Yesterday’s experience at the Detroit auto show was like looking at a display of shoes in hopes of seeing Manolo Blahnik and finding Hush Puppies instead. I ran into one of my editors who asked what I liked, and I couldn’t think of anything at all. She mentioned the Ford Fiesta. It’s nice enough, but just another European design. In past years, when the show presented many splendors, the Focus would’ve been a mere footnote.
Everywhere I went, there was talk of sustainability. This was nearly the first word uttered at the Toyota press conference, where Roger Penske was seen shaking hands with a Japanese executive and where the FT-CH was introduced. It’s 22 inches shorter than the Prius and aims for a lower price point. It was designed in Europe with the “eight-bit” generation in mind and will be a way of extending the Prius brand. It looks great, and I also liked the computer-generated improvisations on the familiar Toyota musical theme, even though this caused Bill Milliken to squirm in his seat next to me. As the attendees left the presentation, we were invited to pick up a jump drive (rather than a press kit, as in the olden days). This jump drive has a beautiful bamboo cover and is engraved with the Toyota logo and a web address.
The talk went on and on at the next press conferences as well. I heard “sustainable mobility” at the Mercedes-Benz display, where the real eye-catcher was the SLS AMG with its unsustainably enormous V-8 engine. Mercedes introduced the E-Class Cabriolet with the ingenious AIRCAP wind-blocker, an airfoil that extends from the windshield header and deflects the rush of air that would otherwise blast back-seat passengers.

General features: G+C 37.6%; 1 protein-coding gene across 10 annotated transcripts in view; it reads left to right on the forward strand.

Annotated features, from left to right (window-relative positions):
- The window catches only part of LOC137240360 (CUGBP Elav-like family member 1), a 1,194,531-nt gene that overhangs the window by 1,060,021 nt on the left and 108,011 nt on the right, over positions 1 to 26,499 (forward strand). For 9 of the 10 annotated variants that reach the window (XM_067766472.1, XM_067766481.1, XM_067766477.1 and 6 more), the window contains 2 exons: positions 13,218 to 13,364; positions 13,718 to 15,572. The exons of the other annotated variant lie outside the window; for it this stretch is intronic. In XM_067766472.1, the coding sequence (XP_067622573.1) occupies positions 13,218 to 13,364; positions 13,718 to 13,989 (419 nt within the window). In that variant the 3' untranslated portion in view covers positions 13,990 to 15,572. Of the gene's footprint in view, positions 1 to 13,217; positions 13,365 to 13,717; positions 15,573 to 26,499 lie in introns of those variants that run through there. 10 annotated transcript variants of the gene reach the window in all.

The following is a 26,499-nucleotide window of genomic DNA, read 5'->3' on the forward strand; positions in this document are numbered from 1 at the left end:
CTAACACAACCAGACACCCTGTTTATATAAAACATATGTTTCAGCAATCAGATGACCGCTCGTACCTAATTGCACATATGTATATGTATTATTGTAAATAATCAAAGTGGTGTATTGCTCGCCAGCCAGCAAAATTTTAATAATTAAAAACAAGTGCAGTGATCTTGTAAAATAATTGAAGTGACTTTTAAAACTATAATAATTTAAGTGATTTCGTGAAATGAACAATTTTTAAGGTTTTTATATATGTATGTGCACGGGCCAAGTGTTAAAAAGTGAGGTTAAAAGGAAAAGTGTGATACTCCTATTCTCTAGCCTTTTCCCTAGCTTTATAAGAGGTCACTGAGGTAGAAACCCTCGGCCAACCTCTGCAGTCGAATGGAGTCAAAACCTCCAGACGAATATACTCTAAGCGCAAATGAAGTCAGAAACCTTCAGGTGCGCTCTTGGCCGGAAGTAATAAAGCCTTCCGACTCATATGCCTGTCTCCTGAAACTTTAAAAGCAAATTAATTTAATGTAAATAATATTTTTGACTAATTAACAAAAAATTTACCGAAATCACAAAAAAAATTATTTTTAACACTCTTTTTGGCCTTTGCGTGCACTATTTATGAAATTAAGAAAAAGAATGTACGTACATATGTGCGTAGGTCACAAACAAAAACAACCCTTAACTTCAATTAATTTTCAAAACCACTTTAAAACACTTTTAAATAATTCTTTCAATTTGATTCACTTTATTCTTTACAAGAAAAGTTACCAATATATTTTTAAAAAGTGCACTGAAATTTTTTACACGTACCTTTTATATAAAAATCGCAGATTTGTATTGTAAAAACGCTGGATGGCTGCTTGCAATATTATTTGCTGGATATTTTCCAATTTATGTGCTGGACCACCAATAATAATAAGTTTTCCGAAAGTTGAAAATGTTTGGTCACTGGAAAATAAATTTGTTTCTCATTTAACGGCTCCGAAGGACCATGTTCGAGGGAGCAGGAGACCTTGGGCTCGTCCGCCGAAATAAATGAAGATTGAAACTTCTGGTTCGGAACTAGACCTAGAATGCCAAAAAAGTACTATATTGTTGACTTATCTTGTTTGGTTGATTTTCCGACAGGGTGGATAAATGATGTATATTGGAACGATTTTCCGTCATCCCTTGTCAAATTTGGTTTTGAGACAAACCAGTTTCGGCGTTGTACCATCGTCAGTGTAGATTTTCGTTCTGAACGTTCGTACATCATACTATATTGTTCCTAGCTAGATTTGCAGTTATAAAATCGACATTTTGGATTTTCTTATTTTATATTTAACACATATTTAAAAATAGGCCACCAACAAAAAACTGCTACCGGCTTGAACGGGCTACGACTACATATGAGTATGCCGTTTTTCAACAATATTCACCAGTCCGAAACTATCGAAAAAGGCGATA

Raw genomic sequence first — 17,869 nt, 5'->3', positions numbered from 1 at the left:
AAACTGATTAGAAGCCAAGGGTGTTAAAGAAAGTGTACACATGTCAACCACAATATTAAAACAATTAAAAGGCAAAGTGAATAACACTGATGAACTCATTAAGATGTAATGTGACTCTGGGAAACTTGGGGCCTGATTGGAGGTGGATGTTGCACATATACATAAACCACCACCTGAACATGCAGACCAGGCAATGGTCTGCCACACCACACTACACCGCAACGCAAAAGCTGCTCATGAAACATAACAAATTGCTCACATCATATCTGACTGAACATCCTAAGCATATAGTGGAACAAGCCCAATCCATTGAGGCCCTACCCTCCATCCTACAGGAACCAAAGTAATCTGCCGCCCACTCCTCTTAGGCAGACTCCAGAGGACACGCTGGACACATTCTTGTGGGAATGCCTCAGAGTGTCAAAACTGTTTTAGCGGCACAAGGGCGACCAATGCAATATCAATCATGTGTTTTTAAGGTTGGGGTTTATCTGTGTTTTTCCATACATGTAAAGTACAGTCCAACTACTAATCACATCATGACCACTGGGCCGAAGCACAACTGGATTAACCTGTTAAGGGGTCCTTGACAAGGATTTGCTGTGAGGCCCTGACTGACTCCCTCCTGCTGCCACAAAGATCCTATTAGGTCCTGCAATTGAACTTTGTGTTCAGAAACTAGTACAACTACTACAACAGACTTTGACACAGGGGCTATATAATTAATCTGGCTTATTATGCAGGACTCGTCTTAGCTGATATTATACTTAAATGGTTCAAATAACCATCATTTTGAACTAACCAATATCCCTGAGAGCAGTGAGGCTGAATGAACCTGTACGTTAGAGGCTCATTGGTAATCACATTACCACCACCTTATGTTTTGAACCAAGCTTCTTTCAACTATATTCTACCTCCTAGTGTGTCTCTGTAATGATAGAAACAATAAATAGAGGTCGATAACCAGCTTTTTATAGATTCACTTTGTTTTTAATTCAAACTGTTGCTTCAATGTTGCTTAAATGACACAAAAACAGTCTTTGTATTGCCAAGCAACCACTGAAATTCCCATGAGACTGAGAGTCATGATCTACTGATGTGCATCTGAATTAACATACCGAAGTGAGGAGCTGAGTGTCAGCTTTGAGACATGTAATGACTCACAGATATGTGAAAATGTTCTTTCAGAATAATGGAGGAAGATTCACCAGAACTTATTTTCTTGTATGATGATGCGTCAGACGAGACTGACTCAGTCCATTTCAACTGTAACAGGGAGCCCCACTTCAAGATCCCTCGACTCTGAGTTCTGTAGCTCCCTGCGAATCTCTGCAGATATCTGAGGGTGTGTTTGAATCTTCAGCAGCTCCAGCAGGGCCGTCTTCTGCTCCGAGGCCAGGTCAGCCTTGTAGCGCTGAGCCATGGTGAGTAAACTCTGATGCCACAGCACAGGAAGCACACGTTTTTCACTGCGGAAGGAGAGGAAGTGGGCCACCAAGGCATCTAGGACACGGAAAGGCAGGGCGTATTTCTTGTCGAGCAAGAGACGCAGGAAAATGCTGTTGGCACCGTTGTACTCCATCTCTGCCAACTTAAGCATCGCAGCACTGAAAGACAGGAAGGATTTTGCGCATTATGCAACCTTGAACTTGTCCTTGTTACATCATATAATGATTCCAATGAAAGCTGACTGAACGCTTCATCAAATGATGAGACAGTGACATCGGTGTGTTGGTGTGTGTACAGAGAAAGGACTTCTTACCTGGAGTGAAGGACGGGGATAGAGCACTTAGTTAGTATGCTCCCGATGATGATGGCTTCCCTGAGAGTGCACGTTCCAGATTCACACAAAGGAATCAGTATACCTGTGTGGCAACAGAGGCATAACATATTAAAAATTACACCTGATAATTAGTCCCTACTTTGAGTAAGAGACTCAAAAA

BMW said it’s number one on the Dow Jones Sustainability Index and has achieved greater CO2 reductions than any other automaker. Its ethic of Efficient Dynamics is achieved three ways:
- Improvements in conventional aspects such as powerplant efficiency, aerodynamics, and reduced weight
- Gas-electric hybrid technology
- Emissions-free technology
The company showed a 1-Series car with electric drive, called the Concept Active E, designated as their next step toward urban mobility, following the Mini E. The most telling review of the Mini E is ambiguous.
Audi introduced its e-tron coupe, which is utterly beautiful. Before this happened, I had fallen into a conversation with Jack Keebler, and we stood in the aisle gabbing about his job in advanced product planning at GM, so I missed Audi’s spiel about the car.
A welcome relief from the oppressiveness of politically correct sustainability was provided by Kia’s early afternoon press conference. Hosted by Discovery Channel “PitchMen” star Anthony Sullivan, it daringly adopted the cheesy style of a late-night TV commercial. I found myself enthralled. (It did make me recall, somewhat unhappily, the time Chrysler brought a “Desperate Housewives” actress onstage with executive Tom La Sorda.) Here was the antithesis of the slickness of the German companies’ techno-themed presentations. Kia had nothing whatsoever to say about sustainability, no hybrids, no EVs, BEVs, or REVs. (That’s electric vehicles, battery-electric vehicles, range-extended vehicles.) But they did introduce Microsoft UVO, the voice-recognition software that will be available in the new Sorrento, enabling text messages to be read aloud to occupants.
After this, because my feet hurt in the snowboots I’d worn, and all I’d eaten during the day was a bagel, courtesy of the Michelin Media Center, and a biscotti, courtesy of the Acura stand, I decided I had seen enough and went home.